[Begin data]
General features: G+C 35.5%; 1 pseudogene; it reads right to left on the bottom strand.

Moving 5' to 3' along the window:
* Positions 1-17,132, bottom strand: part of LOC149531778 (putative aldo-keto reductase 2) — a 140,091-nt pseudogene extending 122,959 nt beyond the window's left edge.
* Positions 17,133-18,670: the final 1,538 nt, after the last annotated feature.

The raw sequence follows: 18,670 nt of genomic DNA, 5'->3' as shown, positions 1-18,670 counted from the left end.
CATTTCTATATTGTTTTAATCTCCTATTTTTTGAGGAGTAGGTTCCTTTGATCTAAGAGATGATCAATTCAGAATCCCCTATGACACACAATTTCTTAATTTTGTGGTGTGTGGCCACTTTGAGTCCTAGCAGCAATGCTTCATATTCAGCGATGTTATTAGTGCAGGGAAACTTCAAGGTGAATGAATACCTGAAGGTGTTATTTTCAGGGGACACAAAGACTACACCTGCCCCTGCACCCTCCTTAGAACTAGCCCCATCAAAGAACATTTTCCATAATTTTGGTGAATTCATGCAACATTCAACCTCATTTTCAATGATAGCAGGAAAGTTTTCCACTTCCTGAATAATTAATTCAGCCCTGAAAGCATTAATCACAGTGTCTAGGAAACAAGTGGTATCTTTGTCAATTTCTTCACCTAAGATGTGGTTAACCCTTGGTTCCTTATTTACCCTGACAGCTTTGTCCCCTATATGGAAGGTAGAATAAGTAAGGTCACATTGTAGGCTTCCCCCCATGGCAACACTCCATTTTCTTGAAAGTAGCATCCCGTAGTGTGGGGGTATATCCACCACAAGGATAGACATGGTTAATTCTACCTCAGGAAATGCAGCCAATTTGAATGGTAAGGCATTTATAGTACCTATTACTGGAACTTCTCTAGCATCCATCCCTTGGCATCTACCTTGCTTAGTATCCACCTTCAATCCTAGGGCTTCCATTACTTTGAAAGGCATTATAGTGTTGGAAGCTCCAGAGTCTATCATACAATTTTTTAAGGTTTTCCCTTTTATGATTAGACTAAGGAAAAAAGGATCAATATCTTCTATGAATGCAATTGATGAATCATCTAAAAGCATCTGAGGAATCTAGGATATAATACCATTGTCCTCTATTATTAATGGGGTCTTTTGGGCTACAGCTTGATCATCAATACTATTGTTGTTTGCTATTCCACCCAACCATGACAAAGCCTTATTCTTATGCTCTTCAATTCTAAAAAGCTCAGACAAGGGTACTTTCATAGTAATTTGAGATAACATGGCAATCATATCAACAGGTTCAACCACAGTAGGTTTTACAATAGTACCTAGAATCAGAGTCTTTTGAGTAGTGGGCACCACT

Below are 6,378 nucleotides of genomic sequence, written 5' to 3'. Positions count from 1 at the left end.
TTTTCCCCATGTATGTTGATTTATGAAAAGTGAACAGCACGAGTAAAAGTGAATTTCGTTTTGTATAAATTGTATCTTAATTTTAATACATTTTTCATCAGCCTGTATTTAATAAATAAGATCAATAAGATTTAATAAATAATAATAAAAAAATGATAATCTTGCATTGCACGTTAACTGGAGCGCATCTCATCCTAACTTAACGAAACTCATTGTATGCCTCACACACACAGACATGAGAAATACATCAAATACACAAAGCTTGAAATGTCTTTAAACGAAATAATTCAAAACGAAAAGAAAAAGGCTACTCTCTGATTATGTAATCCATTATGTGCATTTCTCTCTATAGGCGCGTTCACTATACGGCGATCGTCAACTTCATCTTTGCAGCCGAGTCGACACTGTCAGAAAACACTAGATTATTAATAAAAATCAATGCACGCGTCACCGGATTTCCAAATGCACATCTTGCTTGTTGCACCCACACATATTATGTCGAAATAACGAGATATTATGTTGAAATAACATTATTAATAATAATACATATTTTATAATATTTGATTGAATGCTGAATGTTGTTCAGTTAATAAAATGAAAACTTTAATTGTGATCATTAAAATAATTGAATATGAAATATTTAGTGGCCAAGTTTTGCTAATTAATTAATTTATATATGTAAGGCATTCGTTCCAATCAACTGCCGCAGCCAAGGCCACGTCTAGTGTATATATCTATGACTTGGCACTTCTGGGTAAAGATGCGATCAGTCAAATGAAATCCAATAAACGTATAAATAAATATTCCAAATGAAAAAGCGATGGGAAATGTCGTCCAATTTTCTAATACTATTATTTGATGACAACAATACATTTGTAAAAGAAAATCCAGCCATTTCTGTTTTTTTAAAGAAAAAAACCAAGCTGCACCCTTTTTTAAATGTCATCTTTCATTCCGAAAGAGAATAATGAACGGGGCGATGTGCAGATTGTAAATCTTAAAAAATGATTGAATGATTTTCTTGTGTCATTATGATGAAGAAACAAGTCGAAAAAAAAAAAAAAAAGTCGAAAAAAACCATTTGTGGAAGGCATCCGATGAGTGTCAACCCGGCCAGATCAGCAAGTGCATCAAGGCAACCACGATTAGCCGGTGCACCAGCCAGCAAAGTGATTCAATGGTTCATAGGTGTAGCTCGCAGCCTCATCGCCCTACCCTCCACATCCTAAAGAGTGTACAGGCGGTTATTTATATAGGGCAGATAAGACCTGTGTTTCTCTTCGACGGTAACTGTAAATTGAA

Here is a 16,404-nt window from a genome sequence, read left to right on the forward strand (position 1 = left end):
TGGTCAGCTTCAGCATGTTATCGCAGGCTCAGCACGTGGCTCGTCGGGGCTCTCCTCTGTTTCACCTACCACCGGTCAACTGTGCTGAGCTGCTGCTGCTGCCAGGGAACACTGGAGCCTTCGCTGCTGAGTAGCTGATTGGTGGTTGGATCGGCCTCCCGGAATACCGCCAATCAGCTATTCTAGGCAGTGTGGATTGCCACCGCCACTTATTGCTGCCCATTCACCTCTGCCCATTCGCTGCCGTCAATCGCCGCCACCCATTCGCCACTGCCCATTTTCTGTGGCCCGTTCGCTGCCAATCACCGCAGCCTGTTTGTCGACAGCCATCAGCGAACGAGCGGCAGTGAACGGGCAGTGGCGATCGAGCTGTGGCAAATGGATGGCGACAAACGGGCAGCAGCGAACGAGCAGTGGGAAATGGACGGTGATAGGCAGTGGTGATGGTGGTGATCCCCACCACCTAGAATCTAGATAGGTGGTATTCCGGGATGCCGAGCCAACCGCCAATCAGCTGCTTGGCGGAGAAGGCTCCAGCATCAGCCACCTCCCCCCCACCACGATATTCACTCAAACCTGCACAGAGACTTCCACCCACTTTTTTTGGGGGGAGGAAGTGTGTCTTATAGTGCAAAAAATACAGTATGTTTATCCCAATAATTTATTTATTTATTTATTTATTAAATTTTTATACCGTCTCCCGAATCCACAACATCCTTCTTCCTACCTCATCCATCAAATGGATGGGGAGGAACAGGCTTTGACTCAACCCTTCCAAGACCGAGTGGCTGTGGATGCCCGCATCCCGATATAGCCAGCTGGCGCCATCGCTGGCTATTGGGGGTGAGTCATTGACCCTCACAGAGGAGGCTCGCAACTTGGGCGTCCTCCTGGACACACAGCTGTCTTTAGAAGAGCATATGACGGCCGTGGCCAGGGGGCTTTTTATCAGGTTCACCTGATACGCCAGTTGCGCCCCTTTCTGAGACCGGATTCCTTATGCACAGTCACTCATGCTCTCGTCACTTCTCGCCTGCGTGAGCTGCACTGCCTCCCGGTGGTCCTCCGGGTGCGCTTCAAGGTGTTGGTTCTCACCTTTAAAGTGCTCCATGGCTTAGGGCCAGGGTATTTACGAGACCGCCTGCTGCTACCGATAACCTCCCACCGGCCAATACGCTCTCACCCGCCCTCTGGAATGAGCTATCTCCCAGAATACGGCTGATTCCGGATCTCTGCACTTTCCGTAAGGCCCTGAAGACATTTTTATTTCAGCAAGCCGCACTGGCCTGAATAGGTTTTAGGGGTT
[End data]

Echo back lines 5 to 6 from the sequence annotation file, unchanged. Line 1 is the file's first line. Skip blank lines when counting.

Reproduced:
The raw sequence follows: 18,670 nt of genomic DNA, 5'->3' as shown, positions 1-18,670 counted from the left end.
CATTTCTATATTGTTTTAATCTCCTATTTTTTGAGGAGTAGGTTCCTTTGATCTAAGAGATGATCAATTCAGAATCCCCTATGACACACAATTTCTTAATTTTGTGGTGTGTGGCCACTTTGAGTCCTAGCAGCAATGCTTCATATTCAGCGATGTTATTAGTGCAGGGAAACTTCAAGGTGAATGAATACCTGAAGGTGTTATTTTCAGGGGACACAAAGACTACACCTGCCCCTGCACCCTCCTTAGAACTAGCCCCATCAAAGAACATTTTCCATAATTTTGGTGAATTCATGCAACATTCAACCTCATTTTCAATGATAGCAGGAAAGTTTTCCACTTCCTGAATAATTAATTCAGCCCTGAAAGCATTAATCACAGTGTCTAGGAAACAAGTGGTATCTTTGTCAATTTCTTCACCTAAGATGTGGTTAACCCTTGGTTCCTTATTTACCCTGACAGCTTTGTCCCCTATATGGAAGGTAGAATAAGTAAGGTCACATTGTAGGCTTCCCCCCATGGCAACACTCCATTTTCTTGAAAGTAGCATCCCGTAGTGTGGGGGTATATCCACCACAAGGATAGACATGGTTAATTCTACCTCAGGAAATGCAGCCAATTTGAATGGTAAGGCATTTATAGTACCTATTACTGGAACTTCTCTAGCATCCATCCCTTGGCATCTACCTTGCTTAGTATCCACCTTCAATCCTAGGGCTTCCATTACTTTGAAAGGCATTATAGTGTTGGAAGCTCCAGAGTCTATCATACAATTTTTTAAGGTTTTCCCTTTTATGATTAGACTAAGGAAAAAAGGATCAATATCTTCTATGAATGCAATTGATGAATCATCTAAAAGCATCTGAGGAATCTAGGATATAATACCATTGTCCTCTATTATTAATGGGGTCTTTTGGGCTACAGCTTGATCATCAATACTATTGTTGTTTGCTATTCCACCCAACCATGACAAAGCCTTATTCTTATGCTCTTCAATTCTAAAAAGCTCAGACAAGGGTACTTTCATAGTAATTTGAGATAACATGGCAATCATATCAACAGGTTCAACCACAGTAGGTTTTACAATAGTACCTAGAATCAGAGTCTTTTGAGTAGTGGGCACCACT